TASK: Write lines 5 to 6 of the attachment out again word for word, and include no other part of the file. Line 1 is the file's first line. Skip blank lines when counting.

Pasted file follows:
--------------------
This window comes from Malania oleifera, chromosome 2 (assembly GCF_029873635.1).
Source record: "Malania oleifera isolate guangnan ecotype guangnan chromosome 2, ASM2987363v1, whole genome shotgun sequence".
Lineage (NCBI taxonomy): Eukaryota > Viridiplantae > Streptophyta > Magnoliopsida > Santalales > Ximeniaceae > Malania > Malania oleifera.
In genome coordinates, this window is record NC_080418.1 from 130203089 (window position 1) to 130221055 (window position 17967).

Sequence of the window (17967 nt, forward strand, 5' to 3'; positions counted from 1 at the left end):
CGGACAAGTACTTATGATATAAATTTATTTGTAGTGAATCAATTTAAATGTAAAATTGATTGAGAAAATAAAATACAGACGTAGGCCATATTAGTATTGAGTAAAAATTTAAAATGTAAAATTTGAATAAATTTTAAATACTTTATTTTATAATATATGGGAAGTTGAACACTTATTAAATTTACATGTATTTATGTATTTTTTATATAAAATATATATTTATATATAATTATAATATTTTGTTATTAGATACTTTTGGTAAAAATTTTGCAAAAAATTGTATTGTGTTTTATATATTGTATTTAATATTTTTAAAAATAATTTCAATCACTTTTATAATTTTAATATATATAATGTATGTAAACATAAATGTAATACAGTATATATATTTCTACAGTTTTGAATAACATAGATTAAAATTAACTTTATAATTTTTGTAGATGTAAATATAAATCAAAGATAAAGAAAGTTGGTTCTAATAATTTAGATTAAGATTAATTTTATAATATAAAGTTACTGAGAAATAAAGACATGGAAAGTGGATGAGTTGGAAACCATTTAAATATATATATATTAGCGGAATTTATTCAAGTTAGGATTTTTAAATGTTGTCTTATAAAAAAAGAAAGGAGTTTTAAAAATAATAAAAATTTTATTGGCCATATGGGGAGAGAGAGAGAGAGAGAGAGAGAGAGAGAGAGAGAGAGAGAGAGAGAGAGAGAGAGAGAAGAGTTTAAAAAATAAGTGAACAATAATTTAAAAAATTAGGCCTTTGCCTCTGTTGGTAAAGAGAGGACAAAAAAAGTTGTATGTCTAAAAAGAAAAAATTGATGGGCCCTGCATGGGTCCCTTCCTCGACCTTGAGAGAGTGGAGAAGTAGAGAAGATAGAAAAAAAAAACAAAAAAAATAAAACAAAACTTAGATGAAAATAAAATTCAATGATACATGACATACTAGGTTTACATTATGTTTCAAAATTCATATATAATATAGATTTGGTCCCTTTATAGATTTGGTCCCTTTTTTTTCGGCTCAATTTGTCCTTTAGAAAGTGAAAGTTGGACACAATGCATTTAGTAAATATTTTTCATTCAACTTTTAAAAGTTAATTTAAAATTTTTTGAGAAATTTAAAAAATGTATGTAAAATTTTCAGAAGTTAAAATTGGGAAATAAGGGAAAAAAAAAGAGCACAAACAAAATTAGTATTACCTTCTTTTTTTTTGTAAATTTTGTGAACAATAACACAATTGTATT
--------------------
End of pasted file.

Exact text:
Sequence of the window (17967 nt, forward strand, 5' to 3'; positions counted from 1 at the left end):
CGGACAAGTACTTATGATATAAATTTATTTGTAGTGAATCAATTTAAATGTAAAATTGATTGAGAAAATAAAATACAGACGTAGGCCATATTAGTATTGAGTAAAAATTTAAAATGTAAAATTTGAATAAATTTTAAATACTTTATTTTATAATATATGGGAAGTTGAACACTTATTAAATTTACATGTATTTATGTATTTTTTATATAAAATATATATTTATATATAATTATAATATTTTGTTATTAGATACTTTTGGTAAAAATTTTGCAAAAAATTGTATTGTGTTTTATATATTGTATTTAATATTTTTAAAAATAATTTCAATCACTTTTATAATTTTAATATATATAATGTATGTAAACATAAATGTAATACAGTATATATATTTCTACAGTTTTGAATAACATAGATTAAAATTAACTTTATAATTTTTGTAGATGTAAATATAAATCAAAGATAAAGAAAGTTGGTTCTAATAATTTAGATTAAGATTAATTTTATAATATAAAGTTACTGAGAAATAAAGACATGGAAAGTGGATGAGTTGGAAACCATTTAAATATATATATATTAGCGGAATTTATTCAAGTTAGGATTTTTAAATGTTGTCTTATAAAAAAAGAAAGGAGTTTTAAAAATAATAAAAATTTTATTGGCCATATGGGGAGAGAGAGAGAGAGAGAGAGAGAGAGAGAGAGAGAGAGAGAGAGAGAGAGAGAGAGAGAAGAGTTTAAAAAATAAGTGAACAATAATTTAAAAAATTAGGCCTTTGCCTCTGTTGGTAAAGAGAGGACAAAAAAAGTTGTATGTCTAAAAAGAAAAAATTGATGGGCCCTGCATGGGTCCCTTCCTCGACCTTGAGAGAGTGGAGAAGTAGAGAAGATAGAAAAAAAAAACAAAAAAAATAAAACAAAACTTAGATGAAAATAAAATTCAATGATACATGACATACTAGGTTTACATTATGTTTCAAAATTCATATATAATATAGATTTGGTCCCTTTATAGATTTGGTCCCTTTTTTTTCGGCTCAATTTGTCCTTTAGAAAGTGAAAGTTGGACACAATGCATTTAGTAAATATTTTTCATTCAACTTTTAAAAGTTAATTTAAAATTTTTTGAGAAATTTAAAAAATGTATGTAAAATTTTCAGAAGTTAAAATTGGGAAATAAGGGAAAAAAAAAGAGCACAAACAAAATTAGTATTACCTTCTTTTTTTTTGTAAATTTTGTGAACAATAACACAATTGTATT